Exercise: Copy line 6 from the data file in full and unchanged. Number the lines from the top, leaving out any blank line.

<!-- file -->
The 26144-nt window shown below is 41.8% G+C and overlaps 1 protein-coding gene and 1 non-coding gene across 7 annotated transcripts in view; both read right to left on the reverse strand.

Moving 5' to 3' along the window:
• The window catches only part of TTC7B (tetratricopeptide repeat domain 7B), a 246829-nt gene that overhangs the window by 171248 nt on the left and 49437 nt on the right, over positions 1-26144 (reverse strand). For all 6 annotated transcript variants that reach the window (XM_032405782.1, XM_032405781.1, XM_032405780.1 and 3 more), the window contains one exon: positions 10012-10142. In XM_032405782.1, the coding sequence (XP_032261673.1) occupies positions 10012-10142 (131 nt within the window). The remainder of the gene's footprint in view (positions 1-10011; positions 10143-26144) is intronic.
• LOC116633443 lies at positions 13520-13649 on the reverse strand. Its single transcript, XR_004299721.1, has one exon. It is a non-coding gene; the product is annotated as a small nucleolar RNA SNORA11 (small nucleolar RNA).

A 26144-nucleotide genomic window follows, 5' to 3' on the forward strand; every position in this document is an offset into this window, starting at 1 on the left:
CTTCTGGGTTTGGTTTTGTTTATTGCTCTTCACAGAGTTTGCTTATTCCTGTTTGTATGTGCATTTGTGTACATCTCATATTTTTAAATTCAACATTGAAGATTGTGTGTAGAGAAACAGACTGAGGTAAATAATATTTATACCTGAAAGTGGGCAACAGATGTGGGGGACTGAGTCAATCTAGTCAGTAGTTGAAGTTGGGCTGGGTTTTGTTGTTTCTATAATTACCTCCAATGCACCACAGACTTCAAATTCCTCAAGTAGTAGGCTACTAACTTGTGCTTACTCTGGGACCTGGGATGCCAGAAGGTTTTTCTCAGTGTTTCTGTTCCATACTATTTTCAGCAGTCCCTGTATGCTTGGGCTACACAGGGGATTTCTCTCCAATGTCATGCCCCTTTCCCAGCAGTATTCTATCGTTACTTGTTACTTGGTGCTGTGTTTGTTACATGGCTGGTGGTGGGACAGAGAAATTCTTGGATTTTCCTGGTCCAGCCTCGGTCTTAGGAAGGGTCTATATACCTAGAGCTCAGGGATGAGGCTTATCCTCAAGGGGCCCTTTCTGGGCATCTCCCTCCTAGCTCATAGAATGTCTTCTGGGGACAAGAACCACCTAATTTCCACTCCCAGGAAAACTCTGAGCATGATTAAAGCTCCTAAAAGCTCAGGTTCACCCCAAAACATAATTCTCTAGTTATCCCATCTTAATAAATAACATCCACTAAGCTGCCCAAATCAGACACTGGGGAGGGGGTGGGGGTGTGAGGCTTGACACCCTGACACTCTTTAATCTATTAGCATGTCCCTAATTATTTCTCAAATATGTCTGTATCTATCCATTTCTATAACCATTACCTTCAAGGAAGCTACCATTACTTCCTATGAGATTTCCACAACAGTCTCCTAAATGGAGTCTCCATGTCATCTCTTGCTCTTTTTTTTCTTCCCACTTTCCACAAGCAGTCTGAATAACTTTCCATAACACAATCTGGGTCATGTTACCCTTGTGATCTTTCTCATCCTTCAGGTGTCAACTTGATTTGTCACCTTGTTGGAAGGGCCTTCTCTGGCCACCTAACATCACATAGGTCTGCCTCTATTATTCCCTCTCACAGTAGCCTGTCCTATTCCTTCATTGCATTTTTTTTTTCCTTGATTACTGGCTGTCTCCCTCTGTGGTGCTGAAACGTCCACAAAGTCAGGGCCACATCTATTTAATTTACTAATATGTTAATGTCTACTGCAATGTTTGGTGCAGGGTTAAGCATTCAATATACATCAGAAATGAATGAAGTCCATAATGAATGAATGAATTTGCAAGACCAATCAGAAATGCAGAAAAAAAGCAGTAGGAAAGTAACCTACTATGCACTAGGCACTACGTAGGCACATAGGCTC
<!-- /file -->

CTTCTGGGTTTGGTTTTGTTTATTGCTCTTCACAGAGTTTGCTTATTCCTGTTTGTATGTGCATTTGTGTACATCTCATATTTTTAAATTCAACATTGAAGATTGTGTGTAGAGAAACAGACTGAGGTAAATAATATTTATACCTGAAAGTGGGCAACAGATGTGGGGGACTGAGTCAATCTAGTCAGTAGTTGAAGTTGGGCTGGGTTTTGTTGTTTCTATAATTACCTCCAATGCACCACAGACTTCAAATTCCTCAAGTAGTAGGCTACTAACTTGTGCTTACTCTGGGACCTGGGATGCCAGAAGGTTTTTCTCAGTGTTTCTGTTCCATACTATTTTCAGCAGTCCCTGTATGCTTGGGCTACACAGGGGATTTCTCTCCAATGTCATGCCCCTTTCCCAGCAGTATTCTATCGTTACTTGTTACTTGGTGCTGTGTTTGTTACATGGCTGGTGGTGGGACAGAGAAATTCTTGGATTTTCCTGGTCCAGCCTCGGTCTTAGGAAGGGTCTATATACCTAGAGCTCAGGGATGAGGCTTATCCTCAAGGGGCCCTTTCTGGGCATCTCCCTCCTAGCTCATAGAATGTCTTCTGGGGACAAGAACCACCTAATTTCCACTCCCAGGAAAACTCTGAGCATGATTAAAGCTCCTAAAAGCTCAGGTTCACCCCAAAACATAATTCTCTAGTTATCCCATCTTAATAAATAACATCCACTAAGCTGCCCAAATCAGACACTGGGGAGGGGGTGGGGGTGTGAGGCTTGACACCCTGACACTCTTTAATCTATTAGCATGTCCCTAATTATTTCTCAAATATGTCTGTATCTATCCATTTCTATAACCATTACCTTCAAGGAAGCTACCATTACTTCCTATGAGATTTCCACAACAGTCTCCTAAATGGAGTCTCCATGTCATCTCTTGCTCTTTTTTTTCTTCCCACTTTCCACAAGCAGTCTGAATAACTTTCCATAACACAATCTGGGTCATGTTACCCTTGTGATCTTTCTCATCCTTCAGGTGTCAACTTGATTTGTCACCTTGTTGGAAGGGCCTTCTCTGGCCACCTAACATCACATAGGTCTGCCTCTATTATTCCCTCTCACAGTAGCCTGTCCTATTCCTTCATTGCATTTTTTTTTTCCTTGATTACTGGCTGTCTCCCTCTGTGGTGCTGAAACGTCCACAAAGTCAGGGCCACATCTATTTAATTTACTAATATGTTAATGTCTACTGCAATGTTTGGTGCAGGGTTAAGCATTCAATATACATCAGAAATGAATGAAGTCCATAATGAATGAATGAATTTGCAAGACCAATCAGAAATGCAGAAAAAAAGCAGTAGGAAAGTAACCTACTATGCACTAGGCACTACGTAGGCACATAGGCTC